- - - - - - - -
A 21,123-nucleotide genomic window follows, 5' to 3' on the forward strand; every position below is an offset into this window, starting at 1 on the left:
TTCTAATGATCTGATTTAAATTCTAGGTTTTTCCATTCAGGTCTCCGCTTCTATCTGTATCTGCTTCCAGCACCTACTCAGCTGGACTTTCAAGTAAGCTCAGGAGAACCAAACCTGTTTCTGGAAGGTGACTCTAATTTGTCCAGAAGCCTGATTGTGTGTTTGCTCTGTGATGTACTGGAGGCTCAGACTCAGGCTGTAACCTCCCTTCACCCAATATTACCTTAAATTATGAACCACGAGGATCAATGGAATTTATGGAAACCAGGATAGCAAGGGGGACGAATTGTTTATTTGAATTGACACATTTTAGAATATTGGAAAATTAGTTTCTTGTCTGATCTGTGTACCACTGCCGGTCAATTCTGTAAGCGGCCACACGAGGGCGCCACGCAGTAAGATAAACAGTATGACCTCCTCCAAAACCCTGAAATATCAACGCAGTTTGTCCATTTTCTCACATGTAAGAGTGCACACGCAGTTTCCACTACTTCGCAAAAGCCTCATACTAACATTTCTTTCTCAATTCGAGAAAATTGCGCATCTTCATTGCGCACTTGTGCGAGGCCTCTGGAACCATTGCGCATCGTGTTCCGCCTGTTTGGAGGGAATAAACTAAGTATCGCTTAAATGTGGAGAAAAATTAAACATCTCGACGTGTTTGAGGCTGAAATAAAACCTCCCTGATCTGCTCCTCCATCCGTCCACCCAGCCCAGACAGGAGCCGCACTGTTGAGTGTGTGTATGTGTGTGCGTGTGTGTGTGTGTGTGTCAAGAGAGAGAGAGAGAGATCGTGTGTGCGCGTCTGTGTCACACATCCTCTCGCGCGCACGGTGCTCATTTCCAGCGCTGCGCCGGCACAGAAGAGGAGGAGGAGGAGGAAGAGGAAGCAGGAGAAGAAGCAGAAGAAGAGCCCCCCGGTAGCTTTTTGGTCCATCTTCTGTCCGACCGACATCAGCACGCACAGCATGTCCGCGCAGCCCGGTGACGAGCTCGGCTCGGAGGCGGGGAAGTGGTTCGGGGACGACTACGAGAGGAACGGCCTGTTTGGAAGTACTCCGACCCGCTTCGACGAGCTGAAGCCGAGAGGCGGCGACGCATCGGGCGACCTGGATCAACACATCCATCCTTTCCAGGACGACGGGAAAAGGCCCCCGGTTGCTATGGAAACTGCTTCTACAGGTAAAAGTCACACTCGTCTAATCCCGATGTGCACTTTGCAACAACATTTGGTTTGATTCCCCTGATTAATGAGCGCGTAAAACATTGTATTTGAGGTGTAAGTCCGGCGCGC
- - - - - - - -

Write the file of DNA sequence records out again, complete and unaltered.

A 21,123-nucleotide genomic window follows, 5' to 3' on the forward strand; every position below is an offset into this window, starting at 1 on the left:
TTCTAATGATCTGATTTAAATTCTAGGTTTTTCCATTCAGGTCTCCGCTTCTATCTGTATCTGCTTCCAGCACCTACTCAGCTGGACTTTCAAGTAAGCTCAGGAGAACCAAACCTGTTTCTGGAAGGTGACTCTAATTTGTCCAGAAGCCTGATTGTGTGTTTGCTCTGTGATGTACTGGAGGCTCAGACTCAGGCTGTAACCTCCCTTCACCCAATATTACCTTAAATTATGAACCACGAGGATCAATGGAATTTATGGAAACCAGGATAGCAAGGGGGACGAATTGTTTATTTGAATTGACACATTTTAGAATATTGGAAAATTAGTTTCTTGTCTGATCTGTGTACCACTGCCGGTCAATTCTGTAAGCGGCCACACGAGGGCGCCACGCAGTAAGATAAACAGTATGACCTCCTCCAAAACCCTGAAATATCAACGCAGTTTGTCCATTTTCTCACATGTAAGAGTGCACACGCAGTTTCCACTACTTCGCAAAAGCCTCATACTAACATTTCTTTCTCAATTCGAGAAAATTGCGCATCTTCATTGCGCACTTGTGCGAGGCCTCTGGAACCATTGCGCATCGTGTTCCGCCTGTTTGGAGGGAATAAACTAAGTATCGCTTAAATGTGGAGAAAAATTAAACATCTCGACGTGTTTGAGGCTGAAATAAAACCTCCCTGATCTGCTCCTCCATCCGTCCACCCAGCCCAGACAGGAGCCGCACTGTTGAGTGTGTGTATGTGTGTGCGTGTGTGTGTGTGTGTGTCAAGAGAGAGAGAGAGAGATCGTGTGTGCGCGTCTGTGTCACACATCCTCTCGCGCGCACGGTGCTCATTTCCAGCGCTGCGCCGGCACAGAAGAGGAGGAGGAGGAGGAAGAGGAAGCAGGAGAAGAAGCAGAAGAAGAGCCCCCCGGTAGCTTTTTGGTCCATCTTCTGTCCGACCGACATCAGCACGCACAGCATGTCCGCGCAGCCCGGTGACGAGCTCGGCTCGGAGGCGGGGAAGTGGTTCGGGGACGACTACGAGAGGAACGGCCTGTTTGGAAGTACTCCGACCCGCTTCGACGAGCTGAAGCCGAGAGGCGGCGACGCATCGGGCGACCTGGATCAACACATCCATCCTTTCCAGGACGACGGGAAAAGGCCCCCGGTTGCTATGGAAACTGCTTCTACAGGTAAAAGTCACACTCGTCTAATCCCGATGTGCACTTTGCAACAACATTTGGTTTGATTCCCCTGATTAATGAGCGCGTAAAACATTGTATTTGAGGTGTAAGTCCGGCGCGC